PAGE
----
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Dentaljuce Shorts: 500 words, 10 MCQs, on general medicine and surgery.

Periodontal Disease

Periodontal disease, also known as gum disease or periodontitis, is a group of inflammatory conditions affecting the tissues surrounding the teeth. It is a major cause of tooth loss in adults worldwide. In its early stage, gingivitis, the gums become swollen, red, and may bleed.

If untreated, it progresses to periodontitis, where the gums pull away from the teeth, leading to bone loss and potentially tooth loss. Halitosis (bad breath) is also a common symptom.

Signs and Symptoms

In the early stages, periodontitis presents with few symptoms, often progressing significantly before treatment is sought. Common symptoms include:

  • Red, swollen, or bleeding gums during brushing or flossing.
  • Gum swelling that recurs.
  • Halitosis and a persistent metallic taste.
  • Gingival recession, which may cause teeth to appear longer.
  • Deep pockets between teeth and gums.
  • Loose teeth in advanced stages.
Diagram showing the stages of gingival recession and probing depth
Diagram showing the stages of gingival recession and probing depth

Causes and Risk Factors

Periodontal disease is primarily caused by bacteria in the mouth infecting the tissues around the teeth, leading to plaque accumulation. Risk factors include smoking, diabetes, HIV/AIDS, certain medications, and genetic susceptibility. Poor oral hygiene and underlying medical conditions can exacerbate the condition.

Radiograph showing bone loss between the roots of a tooth
Radiograph showing bone loss between the roots of a tooth


Diagnosis involves a dental examination where the gum tissue around the teeth is inspected both visually and with a probe. X-rays are used to assess bone loss around the teeth.

X-ray showing severe bone loss around mandibular teeth
X-ray showing severe bone loss around mandibular teeth


Effective treatment requires good oral hygiene and regular professional cleaning. Daily brushing and flossing are essential to prevent plaque buildup. In certain cases, antibiotics or dental surgery may be recommended. Quitting smoking and making dietary changes can significantly enhance periodontal health.

Initial Therapy

Initial treatment involves nonsurgical cleaning below the gum line, known as root surface instrumentation (RSI), to remove plaque and calculus. This may require multiple visits and local anaesthesia. Following RSI, reevaluation after four to six weeks is necessary to assess the effectiveness.


If nonsurgical therapy is unsuccessful, periodontal surgery may be needed. Surgical options include open flap debridement, guided tissue regeneration, and bone grafting. These procedures aim to remove calculus and manage bony irregularities to reduce pocket depths.

Local and Systemic Drug Delivery

Local drug delivery using antibiotics like tetracycline can improve outcomes. Systemic antibiotics may also be used, although their benefits are still under investigation. Care should be taken to avoid antimicrobial resistance.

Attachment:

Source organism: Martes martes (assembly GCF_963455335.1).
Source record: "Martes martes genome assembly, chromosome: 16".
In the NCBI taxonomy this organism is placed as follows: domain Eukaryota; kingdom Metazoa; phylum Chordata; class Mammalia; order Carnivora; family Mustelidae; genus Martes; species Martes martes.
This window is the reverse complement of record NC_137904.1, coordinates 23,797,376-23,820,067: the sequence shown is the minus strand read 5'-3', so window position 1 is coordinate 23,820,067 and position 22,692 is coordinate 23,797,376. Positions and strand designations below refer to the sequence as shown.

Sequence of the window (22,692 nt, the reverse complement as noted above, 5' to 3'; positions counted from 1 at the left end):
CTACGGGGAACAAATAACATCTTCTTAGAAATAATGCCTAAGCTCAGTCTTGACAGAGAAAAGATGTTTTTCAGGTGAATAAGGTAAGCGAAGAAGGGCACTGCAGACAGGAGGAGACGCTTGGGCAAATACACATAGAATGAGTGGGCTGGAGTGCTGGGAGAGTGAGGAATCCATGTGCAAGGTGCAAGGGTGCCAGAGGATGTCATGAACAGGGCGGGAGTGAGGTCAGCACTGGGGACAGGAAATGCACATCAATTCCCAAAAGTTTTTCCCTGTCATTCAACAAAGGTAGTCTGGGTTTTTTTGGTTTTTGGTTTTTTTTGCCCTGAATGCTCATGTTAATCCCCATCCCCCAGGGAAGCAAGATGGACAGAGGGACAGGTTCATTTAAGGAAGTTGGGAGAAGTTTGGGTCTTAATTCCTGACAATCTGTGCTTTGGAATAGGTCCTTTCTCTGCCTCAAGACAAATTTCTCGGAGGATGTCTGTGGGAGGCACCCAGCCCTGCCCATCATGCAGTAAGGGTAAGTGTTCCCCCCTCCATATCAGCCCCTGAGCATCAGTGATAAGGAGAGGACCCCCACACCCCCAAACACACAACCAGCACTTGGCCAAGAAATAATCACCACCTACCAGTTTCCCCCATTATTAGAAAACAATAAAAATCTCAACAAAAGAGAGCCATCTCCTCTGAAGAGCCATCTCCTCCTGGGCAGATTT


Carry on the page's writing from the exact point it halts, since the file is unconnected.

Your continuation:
Once treatment is complete, ongoing periodontal maintenance is essential. Regular checkups and cleanings every three months help prevent the recurrence of periodontitis. Effective daily oral hygiene practices are very important to maintaining periodontal health.

Diagram illustrating the effects of periodontal disease on teeth and gums
Diagram illustrating the effects of periodontal disease on teeth and gums


Preventive measures include regular, proper brushing and flossing, using antiseptic mouthwash, and frequent dental checkups. Professional cleaning is necessary to remove plaque and calculus that cannot be removed by regular brushing.

Diagram showing the global prevalence of periodontal disease
Global prevalence of periodontal disease (Disability-adjusted life year per 100,000 inhabitants in 2004)

Associated Conditions

Periodontitis is linked to increased systemic inflammation, as indicated by elevated levels of C-reactive protein and interleukin-6. It is associated with higher risks of stroke, myocardial infarction, atherosclerosis, and hypertension. Additionally, it is linked to impairments in delayed memory and calculation abilities in individuals over 60 years of age. Diabetes exacerbates periodontal inflammation, making glycaemic control very important in managing periodontal disease.

Illustration of the effects of periodontal disease on teeth and gums
Illustration of the effects of periodontal disease on teeth and gums


The disease is initiated by bacterial plaque accumulation, which disrupts the normal oral microbiome. This triggers an exaggerated immune response, leading to tissue destruction. Osteoclasts are activated, destroying bone, while matrix metalloproteinases degrade ligaments.


Periodontal diseases are classified by severity and extent. The 2017 classification includes stages and grades to assess the damage and risk factors. Stages range from I (initial) to IV (advanced), and grades from A (slow progression) to C (rapid progression).

Person with periodontitis
Person with periodontitis showing the effects of the disease on teeth and gums

Self-assessment MCQs (single best answer)

What is another term for periodontal disease?

Which of the following is a common early sign of periodontal disease?

What is the primary cause of periodontal disease?

Which risk factor is NOT commonly associated with periodontal disease?

Which diagnostic tool is used to assess bone loss around the teeth?

What is the term for the initial nonsurgical cleaning below the gum line?

Which condition is NOT associated with increased systemic inflammation due to periodontitis?

What is the primary goal of periodontal surgery?

Which of the following is NOT a preventive measure for periodontal disease?

How is periodontal disease classified according to the 2017 classification system?


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